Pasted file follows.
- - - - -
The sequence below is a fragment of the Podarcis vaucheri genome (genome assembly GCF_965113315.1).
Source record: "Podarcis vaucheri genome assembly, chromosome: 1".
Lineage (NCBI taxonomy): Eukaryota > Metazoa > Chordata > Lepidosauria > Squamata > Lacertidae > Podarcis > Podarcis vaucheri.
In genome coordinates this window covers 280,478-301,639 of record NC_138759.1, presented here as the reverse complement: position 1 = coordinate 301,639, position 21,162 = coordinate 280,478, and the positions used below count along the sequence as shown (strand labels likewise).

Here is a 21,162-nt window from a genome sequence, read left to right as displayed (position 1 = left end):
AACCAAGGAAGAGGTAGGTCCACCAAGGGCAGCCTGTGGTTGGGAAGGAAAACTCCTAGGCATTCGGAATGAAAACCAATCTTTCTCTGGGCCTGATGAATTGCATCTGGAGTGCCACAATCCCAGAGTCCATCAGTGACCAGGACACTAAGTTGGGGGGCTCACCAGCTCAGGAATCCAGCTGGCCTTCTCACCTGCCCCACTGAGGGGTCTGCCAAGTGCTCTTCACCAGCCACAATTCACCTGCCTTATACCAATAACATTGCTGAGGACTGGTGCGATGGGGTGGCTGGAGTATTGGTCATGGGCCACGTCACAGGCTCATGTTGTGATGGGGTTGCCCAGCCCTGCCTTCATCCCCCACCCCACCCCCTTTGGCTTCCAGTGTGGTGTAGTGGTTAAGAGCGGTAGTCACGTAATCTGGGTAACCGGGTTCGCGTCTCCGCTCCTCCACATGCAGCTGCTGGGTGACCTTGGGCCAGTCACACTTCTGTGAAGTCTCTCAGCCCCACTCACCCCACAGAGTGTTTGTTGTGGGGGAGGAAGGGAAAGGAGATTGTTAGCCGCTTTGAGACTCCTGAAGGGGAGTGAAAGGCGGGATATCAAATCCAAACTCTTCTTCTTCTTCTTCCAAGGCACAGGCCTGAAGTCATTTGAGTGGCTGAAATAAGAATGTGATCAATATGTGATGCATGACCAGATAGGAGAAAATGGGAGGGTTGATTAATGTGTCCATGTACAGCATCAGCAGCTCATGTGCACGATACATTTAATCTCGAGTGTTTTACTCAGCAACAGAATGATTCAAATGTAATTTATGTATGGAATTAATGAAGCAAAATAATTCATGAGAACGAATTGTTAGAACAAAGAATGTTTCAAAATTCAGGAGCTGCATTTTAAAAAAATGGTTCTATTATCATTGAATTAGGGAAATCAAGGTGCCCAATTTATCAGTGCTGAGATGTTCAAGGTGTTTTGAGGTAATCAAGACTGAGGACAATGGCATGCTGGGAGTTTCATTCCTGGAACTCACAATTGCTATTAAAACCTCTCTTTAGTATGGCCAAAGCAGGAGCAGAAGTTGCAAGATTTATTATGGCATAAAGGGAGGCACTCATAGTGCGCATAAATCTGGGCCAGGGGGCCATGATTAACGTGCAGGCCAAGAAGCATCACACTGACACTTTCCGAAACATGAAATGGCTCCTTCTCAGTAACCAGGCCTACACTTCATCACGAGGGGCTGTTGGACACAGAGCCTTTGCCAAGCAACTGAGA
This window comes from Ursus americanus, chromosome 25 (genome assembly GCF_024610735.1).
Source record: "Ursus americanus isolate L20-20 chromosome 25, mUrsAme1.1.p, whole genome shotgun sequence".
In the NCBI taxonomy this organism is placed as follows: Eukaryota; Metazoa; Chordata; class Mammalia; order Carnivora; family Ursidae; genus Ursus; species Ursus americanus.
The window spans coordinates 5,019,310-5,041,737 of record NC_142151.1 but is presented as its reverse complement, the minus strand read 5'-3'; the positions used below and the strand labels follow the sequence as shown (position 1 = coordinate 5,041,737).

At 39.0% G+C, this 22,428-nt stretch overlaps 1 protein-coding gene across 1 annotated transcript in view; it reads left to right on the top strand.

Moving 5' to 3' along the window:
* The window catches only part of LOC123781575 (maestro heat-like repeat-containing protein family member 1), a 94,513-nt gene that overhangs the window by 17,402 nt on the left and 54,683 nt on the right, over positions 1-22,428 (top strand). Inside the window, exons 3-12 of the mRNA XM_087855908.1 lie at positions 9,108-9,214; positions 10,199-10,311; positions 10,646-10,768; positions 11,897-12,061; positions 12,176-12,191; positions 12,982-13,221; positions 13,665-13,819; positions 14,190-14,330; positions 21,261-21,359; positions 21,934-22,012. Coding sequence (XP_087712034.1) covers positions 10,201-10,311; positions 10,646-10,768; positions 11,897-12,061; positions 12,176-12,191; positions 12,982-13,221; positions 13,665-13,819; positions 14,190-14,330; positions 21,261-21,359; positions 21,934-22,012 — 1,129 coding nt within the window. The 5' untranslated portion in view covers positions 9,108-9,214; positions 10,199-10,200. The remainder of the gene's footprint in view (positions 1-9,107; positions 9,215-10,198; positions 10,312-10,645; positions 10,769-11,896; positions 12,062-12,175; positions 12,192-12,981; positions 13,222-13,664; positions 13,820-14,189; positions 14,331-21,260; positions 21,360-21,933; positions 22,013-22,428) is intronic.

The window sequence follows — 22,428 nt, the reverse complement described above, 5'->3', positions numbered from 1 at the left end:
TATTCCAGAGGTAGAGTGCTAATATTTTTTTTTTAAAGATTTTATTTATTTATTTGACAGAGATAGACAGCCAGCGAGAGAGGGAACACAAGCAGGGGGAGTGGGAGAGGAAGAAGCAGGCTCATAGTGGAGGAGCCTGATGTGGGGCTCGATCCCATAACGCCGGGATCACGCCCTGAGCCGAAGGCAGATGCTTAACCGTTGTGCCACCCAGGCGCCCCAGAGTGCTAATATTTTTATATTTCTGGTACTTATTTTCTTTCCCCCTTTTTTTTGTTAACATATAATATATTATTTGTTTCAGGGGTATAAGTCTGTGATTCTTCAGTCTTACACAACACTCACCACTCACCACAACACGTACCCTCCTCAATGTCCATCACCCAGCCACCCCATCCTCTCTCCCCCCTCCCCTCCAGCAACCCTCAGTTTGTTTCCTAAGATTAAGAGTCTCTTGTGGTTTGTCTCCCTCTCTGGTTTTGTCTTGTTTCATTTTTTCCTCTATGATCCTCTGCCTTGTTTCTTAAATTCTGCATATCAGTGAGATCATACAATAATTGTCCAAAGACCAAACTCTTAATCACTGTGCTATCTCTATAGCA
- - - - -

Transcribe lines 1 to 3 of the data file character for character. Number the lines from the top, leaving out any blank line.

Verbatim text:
The sequence below is a fragment of the Podarcis vaucheri genome (genome assembly GCF_965113315.1).
Source record: "Podarcis vaucheri genome assembly, chromosome: 1".
Lineage (NCBI taxonomy): Eukaryota > Metazoa > Chordata > Lepidosauria > Squamata > Lacertidae > Podarcis > Podarcis vaucheri.